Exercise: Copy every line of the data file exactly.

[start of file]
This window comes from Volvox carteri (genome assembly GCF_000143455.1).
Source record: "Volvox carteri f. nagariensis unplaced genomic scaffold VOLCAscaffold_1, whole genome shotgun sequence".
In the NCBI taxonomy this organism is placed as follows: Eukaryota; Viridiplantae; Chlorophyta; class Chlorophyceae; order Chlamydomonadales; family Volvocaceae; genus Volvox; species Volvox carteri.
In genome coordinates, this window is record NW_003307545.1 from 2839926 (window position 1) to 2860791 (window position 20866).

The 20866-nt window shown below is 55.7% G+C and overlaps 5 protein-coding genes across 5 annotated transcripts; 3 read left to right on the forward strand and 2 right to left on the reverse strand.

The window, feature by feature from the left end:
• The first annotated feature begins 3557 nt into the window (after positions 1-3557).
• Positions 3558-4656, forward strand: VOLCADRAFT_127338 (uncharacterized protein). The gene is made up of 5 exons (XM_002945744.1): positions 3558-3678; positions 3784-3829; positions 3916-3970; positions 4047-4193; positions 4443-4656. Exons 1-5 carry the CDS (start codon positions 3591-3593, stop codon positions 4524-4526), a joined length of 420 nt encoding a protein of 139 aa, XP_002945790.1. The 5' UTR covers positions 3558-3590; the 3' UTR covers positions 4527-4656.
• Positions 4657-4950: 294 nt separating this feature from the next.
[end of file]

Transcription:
This window comes from Volvox carteri (genome assembly GCF_000143455.1).
Source record: "Volvox carteri f. nagariensis unplaced genomic scaffold VOLCAscaffold_1, whole genome shotgun sequence".
In the NCBI taxonomy this organism is placed as follows: Eukaryota; Viridiplantae; Chlorophyta; class Chlorophyceae; order Chlamydomonadales; family Volvocaceae; genus Volvox; species Volvox carteri.
In genome coordinates, this window is record NW_003307545.1 from 2839926 (window position 1) to 2860791 (window position 20866).

The 20866-nt window shown below is 55.7% G+C and overlaps 5 protein-coding genes across 5 annotated transcripts; 3 read left to right on the forward strand and 2 right to left on the reverse strand.

The window, feature by feature from the left end:
• The first annotated feature begins 3557 nt into the window (after positions 1-3557).
• Positions 3558-4656, forward strand: VOLCADRAFT_127338 (uncharacterized protein). The gene is made up of 5 exons (XM_002945744.1): positions 3558-3678; positions 3784-3829; positions 3916-3970; positions 4047-4193; positions 4443-4656. Exons 1-5 carry the CDS (start codon positions 3591-3593, stop codon positions 4524-4526), a joined length of 420 nt encoding a protein of 139 aa, XP_002945790.1. The 5' UTR covers positions 3558-3590; the 3' UTR covers positions 4527-4656.
• Positions 4657-4950: 294 nt separating this feature from the next.